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Thermae Romae
 
Thermae Romae

Hiroshi Abe and Aya Ueto study bathrooms in Thermae Romae.
 
  Japanese: テルマエ・ロマエ
Year: 2012  
Director: Hideki Takeuchi  
  Writer:

Shogo Muto, Mari Yamazaki (original manga)

  Cast: Hiroshi Abe, Aya Ueto, Masachika Ichimmura, Kazuki Kitamura, Kai Shishido, Takashi Sasano, Riki Takeuchi
  The Skinny:

Hiroshi Abe is perfectly cast in this knowing and silly adaptation of Mari Yamazaki's hit manga. Entertaining, throwaway and stupid fun.

   
Review
by Kozo:
Manga adaptation Thermae Romae takes a farfetched, one-note premise and delivers a fun if not very intelligent time at the movies. Mari Yamazaki’s original manga chronicles the adventures of frustrated Roman bath architect Lucius Modestus (played in the film by Hiroshi Abe), who travels through time from Ancient Rome to modern-day Japan whenever he needs inspiration for new bath designs. Lucius’ time leaps are accidental, and occur when he gets sucked into a Roman bath and surfaces in a 21st century counterpart. If only regular travel were that easy.

The first half of Thermae Romae is essentially manga vignettes directly adapted, with Lucius zipping through time and reacting hilariously at his discoveries. The advanced bath culture of the Japanese unfailingly impresses Lucius, allowing him to return to his own time with innovations like private home baths, refreshing flavored milk drinks and even the automatic bidet. Rinse and repeat, with Lucius gaining new inspiration every installment and the comedy arising from fish-out-of-water gags and the primitive Roman versions of Lucius’ appropriated bath technology. As Lucius’ bath accomplishments grow, so does his prestige and the potential for political trouble.

There’s romance too, or a semblance of it. Lucius frequently runs into Mami (Aya Ueto of Azumi and Softbank commercial fame), a young manga artist who exists basically to lust after Lucius and provide support when he experiences his inevitable and clichéd self-doubt. Ultimately, the Empire’s future rests on the healing properties of Lucius’ mineral baths – a plot development that’s so unconvincing that it’s nearly insulting to anyone who’s studied history or even seen Gladiator. Still, this is a movie where a bunch of Japanese actors play Europeans (only for the main roles), and everyone in Ancient Rome conveniently speaks Japanese. Reality? That’s for more ambitious or pretentious movies.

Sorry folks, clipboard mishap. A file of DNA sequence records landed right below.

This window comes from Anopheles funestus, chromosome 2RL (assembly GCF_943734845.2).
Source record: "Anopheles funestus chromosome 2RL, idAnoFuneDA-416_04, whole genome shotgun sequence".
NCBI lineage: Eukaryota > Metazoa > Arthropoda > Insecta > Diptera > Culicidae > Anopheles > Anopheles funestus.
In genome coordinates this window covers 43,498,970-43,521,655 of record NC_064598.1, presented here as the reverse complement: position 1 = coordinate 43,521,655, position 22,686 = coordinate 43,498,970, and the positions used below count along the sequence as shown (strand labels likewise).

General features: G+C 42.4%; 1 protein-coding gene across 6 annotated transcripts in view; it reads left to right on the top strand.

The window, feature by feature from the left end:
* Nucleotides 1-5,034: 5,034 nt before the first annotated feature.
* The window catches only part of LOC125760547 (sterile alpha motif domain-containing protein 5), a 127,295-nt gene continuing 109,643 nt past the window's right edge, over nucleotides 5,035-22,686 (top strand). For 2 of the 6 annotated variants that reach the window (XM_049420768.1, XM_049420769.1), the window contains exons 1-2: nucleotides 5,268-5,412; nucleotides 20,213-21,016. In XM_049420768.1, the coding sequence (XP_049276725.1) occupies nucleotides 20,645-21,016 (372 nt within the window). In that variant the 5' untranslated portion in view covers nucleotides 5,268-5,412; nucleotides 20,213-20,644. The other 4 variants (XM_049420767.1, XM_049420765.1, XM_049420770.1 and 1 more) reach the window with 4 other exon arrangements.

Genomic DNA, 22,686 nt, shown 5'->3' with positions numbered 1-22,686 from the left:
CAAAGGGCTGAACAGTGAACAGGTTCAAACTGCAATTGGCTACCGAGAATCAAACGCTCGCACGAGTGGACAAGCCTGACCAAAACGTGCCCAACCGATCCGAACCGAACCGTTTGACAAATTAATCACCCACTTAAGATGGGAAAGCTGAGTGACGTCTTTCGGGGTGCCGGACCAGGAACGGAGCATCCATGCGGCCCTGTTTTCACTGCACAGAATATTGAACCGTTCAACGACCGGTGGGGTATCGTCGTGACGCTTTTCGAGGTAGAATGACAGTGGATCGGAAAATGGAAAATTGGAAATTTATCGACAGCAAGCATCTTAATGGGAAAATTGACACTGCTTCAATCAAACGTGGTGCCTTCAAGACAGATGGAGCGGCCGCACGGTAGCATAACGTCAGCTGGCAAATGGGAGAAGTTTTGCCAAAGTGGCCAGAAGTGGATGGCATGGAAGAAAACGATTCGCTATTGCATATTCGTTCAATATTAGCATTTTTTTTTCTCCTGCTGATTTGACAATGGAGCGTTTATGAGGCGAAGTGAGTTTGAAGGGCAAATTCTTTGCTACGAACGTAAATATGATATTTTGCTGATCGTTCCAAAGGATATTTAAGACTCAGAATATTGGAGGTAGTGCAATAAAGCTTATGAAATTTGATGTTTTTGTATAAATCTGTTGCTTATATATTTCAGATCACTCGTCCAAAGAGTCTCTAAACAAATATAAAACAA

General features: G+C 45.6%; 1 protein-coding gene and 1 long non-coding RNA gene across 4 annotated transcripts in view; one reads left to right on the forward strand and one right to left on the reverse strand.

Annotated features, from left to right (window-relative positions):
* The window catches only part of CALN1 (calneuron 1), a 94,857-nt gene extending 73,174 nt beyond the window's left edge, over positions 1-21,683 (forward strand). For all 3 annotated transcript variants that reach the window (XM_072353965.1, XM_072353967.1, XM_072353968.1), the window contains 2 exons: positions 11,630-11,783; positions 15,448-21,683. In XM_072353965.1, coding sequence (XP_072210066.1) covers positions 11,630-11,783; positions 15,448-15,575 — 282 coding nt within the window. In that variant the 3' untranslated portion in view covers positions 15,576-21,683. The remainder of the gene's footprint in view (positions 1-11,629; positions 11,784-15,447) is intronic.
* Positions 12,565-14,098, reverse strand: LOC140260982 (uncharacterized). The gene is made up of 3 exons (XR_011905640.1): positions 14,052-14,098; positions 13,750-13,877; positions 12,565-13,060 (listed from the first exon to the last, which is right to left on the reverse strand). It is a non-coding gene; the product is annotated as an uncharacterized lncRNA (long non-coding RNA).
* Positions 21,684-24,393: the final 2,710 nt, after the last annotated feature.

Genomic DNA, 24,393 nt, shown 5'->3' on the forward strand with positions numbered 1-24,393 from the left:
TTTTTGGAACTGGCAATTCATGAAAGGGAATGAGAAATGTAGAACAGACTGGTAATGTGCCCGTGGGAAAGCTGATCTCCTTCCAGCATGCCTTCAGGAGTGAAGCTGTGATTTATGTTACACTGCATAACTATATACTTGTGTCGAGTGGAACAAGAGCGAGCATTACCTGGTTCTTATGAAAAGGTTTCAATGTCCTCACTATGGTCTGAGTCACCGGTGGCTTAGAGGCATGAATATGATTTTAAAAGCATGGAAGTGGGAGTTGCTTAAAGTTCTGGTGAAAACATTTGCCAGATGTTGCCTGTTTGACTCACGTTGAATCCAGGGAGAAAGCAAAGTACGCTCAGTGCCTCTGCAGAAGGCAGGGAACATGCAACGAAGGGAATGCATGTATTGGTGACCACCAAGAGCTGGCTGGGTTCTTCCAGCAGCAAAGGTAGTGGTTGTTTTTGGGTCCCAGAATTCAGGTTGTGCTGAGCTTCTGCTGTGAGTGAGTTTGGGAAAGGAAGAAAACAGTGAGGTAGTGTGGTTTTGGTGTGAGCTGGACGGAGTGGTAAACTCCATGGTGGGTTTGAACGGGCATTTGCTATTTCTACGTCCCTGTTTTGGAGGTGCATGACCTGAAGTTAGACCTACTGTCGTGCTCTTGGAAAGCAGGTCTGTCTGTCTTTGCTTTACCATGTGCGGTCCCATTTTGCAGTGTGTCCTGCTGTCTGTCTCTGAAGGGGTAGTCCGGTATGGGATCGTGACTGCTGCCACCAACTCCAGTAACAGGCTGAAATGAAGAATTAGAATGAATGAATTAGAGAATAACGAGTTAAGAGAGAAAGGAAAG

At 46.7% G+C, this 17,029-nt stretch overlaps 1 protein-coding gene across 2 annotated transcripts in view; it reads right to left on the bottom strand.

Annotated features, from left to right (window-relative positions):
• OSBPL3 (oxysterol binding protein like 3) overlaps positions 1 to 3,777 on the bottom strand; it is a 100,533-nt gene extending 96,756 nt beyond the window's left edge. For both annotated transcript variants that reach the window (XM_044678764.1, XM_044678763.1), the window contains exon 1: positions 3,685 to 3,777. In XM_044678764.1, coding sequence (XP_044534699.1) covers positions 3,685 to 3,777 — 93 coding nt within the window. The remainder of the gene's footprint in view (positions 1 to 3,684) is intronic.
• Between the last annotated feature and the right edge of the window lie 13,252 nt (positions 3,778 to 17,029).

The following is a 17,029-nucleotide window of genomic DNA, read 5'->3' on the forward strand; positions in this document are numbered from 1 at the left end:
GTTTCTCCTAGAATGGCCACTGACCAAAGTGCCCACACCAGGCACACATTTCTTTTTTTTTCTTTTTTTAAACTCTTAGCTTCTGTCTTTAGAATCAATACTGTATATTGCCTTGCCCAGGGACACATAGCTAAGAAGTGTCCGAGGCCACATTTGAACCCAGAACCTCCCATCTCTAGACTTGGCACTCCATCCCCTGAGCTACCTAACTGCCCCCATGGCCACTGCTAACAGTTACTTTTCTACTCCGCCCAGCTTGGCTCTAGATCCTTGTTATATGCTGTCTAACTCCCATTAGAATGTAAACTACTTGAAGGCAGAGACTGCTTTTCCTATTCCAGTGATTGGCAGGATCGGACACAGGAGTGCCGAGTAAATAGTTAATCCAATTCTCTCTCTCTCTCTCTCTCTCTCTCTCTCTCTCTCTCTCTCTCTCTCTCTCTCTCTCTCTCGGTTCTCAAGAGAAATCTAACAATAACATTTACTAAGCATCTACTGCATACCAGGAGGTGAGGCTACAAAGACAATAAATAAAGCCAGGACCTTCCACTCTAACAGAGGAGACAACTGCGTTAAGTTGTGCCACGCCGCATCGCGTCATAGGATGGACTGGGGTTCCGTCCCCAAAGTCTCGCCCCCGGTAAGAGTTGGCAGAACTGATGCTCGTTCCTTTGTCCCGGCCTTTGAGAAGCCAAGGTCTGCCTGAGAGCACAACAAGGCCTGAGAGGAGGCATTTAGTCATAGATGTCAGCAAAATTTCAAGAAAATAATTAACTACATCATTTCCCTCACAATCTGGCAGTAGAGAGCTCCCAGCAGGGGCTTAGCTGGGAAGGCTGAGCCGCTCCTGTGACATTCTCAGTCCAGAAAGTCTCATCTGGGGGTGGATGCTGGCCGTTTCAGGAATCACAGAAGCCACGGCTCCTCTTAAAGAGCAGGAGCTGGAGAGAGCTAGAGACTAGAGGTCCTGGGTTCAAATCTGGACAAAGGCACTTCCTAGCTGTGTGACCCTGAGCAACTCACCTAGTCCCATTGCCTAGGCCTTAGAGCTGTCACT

Thermae Romae has plenty of problems, starting with its storyline of Roman political intrigue, which never becomes acute or interesting. History is used as a backdrop only, and time travel rules are undefined or only blithely addressed. Romance is lacking too; the film’s “destined” link between Lucius and Mami never feels like anything more than a manufactured detail tacked-on by marketing. The film also has grating cultural cliches (e.g., whenever Lucius travels through time, a rotund opera singer makes like Placido Domingo), plus the running time is too long, there are massive plot holes and the second half occasionally drags. Calling the film truly good would be stretching matters.

But Thermae Romae proves to be absolutely enjoyable. This is a commercial and completely throwaway product that would never win any awards, but it’s also good, dumb, silly fun. The film’s single joke premise is so amusing and so cleverly played that it arguably carries the film through its numerous rough patches. It also helps that the star is the frequently naked Hiroshi Abe, sporting a natty perm and a hilarious air of gravity. Abe essays Lucius Modestus as a righteous straight man, and his wide-eyed reactions to the bath inventions of the Japanese (whom he initially calls the “flat-faced clan”) may be worth the price of admission alone. Abe is a true pro, and honors the material by never smirking, winking or letting on to the audience that he’s better than the material.

Tech credits are fine, with extra mention going to the film’s impressive Ancient Rome set (shot at Rome’s Cinecitta Film Studios) and the plentiful extras, many multiplied by obvious CGI. For Japanese populist fare, this is a good-looking, high-quality production, and the fake or unconvincing portions are made largely tolerable thanks to the film’s good-natured, self-effacing attitude. This is such a ridiculous concept that if someone takes it seriously and gets upset, well, that’s really their fault. It’s apparent that everyone involved with Thermae Romae was in on the joke and had a grand old time. If you see it, following suit would be smart. (Kozo, Reviewed at the Udine Far East Film Festival, 2012)

   
  Availability: DVD (Hong Kong)
Region 3 NTSC
Vicol Entertainment Ltd. (HK)
16x9 Anamorphic Widescreen
Japanese Language Track
Dolby Digital 5.1
Removable English and Chinese subtitles
*Also Available on Blu-ray Disc
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Image credit: Udine Far East Film Festival

   
   
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